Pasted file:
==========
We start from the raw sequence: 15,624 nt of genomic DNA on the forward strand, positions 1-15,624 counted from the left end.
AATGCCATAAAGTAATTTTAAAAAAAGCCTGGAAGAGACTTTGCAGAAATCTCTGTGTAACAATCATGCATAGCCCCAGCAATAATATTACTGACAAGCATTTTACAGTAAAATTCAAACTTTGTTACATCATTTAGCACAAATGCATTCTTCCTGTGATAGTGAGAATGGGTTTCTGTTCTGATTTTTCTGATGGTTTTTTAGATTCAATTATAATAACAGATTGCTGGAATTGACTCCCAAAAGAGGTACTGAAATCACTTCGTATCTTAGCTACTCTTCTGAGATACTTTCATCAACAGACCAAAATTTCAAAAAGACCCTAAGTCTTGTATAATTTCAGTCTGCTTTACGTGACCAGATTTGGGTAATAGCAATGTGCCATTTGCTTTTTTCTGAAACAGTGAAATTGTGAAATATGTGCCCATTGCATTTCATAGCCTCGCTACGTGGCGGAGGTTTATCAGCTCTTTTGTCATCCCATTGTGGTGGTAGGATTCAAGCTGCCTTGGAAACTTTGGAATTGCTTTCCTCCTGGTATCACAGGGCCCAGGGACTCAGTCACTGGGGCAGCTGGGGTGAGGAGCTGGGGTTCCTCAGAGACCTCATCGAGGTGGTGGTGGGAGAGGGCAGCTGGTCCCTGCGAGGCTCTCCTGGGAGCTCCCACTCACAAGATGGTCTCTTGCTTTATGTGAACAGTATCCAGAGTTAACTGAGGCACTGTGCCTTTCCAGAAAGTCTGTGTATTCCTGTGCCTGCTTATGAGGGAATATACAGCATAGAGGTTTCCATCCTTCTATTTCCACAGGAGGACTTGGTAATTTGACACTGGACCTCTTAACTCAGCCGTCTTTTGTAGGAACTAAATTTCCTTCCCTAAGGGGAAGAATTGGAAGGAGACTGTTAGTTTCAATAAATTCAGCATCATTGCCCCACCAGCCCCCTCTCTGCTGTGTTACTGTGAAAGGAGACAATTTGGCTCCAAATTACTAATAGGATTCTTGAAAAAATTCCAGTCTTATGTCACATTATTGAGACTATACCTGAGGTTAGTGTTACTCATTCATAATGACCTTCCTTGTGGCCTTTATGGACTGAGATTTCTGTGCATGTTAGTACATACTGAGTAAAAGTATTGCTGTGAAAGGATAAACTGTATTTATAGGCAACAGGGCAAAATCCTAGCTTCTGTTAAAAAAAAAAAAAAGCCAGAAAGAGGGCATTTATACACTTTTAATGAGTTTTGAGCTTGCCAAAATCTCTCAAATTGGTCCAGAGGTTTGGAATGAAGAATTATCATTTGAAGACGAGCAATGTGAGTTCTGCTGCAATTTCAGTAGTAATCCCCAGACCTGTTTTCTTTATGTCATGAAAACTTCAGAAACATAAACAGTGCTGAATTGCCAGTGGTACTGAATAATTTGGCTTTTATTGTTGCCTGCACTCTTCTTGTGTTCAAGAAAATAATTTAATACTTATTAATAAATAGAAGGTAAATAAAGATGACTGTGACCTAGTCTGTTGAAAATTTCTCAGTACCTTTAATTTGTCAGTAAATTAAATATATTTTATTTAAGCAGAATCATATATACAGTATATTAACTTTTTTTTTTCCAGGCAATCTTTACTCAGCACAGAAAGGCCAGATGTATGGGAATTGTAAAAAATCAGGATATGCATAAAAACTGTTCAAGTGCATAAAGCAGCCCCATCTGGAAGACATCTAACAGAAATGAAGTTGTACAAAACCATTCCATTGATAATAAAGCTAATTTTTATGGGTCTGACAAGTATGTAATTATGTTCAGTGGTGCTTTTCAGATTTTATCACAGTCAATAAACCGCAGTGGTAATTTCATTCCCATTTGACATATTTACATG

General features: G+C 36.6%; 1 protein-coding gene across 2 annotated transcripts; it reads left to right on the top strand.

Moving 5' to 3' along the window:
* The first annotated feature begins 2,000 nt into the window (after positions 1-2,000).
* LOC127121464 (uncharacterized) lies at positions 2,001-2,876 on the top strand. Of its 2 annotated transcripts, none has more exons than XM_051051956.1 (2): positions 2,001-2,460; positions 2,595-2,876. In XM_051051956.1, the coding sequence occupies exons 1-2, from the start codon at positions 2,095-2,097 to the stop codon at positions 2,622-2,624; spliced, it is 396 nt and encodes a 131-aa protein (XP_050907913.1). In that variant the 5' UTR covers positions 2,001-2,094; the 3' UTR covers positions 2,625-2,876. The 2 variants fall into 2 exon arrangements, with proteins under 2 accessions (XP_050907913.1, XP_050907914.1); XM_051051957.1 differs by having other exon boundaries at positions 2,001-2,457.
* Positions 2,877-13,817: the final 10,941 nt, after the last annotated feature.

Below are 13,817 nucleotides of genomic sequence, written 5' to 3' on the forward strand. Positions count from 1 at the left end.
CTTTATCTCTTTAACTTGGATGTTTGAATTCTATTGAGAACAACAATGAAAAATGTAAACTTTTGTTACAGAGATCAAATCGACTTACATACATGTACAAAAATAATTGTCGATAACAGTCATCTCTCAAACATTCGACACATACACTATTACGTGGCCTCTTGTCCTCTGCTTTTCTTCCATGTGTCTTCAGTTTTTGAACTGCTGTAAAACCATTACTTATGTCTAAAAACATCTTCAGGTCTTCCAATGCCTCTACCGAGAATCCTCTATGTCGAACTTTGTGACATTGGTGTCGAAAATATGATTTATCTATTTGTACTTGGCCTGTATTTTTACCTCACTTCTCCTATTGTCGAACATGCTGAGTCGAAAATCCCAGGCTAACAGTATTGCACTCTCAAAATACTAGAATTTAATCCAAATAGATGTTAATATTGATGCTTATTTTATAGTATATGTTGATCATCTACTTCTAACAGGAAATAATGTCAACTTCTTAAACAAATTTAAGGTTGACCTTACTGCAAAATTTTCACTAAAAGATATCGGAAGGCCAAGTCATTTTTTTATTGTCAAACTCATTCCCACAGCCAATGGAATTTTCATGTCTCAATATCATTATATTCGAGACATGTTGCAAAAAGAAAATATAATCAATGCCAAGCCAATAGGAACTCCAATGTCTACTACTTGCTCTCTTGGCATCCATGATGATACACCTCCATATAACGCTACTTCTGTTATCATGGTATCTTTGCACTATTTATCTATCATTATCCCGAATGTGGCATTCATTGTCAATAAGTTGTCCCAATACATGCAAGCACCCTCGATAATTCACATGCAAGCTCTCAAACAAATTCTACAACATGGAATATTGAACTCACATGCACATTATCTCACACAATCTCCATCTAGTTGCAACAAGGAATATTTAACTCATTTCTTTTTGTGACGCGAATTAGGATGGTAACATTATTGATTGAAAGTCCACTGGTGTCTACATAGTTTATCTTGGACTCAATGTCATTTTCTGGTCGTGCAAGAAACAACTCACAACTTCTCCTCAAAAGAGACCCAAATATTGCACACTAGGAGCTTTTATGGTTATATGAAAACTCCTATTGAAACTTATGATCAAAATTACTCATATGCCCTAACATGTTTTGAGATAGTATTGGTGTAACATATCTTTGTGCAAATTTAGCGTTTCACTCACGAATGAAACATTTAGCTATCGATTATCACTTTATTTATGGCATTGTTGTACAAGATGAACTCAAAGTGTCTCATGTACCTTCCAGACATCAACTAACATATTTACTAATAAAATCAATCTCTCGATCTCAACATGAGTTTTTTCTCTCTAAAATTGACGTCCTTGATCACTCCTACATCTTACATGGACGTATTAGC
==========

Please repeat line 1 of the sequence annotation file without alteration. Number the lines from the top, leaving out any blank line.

We start from the raw sequence: 15,624 nt of genomic DNA on the forward strand, positions 1-15,624 counted from the left end.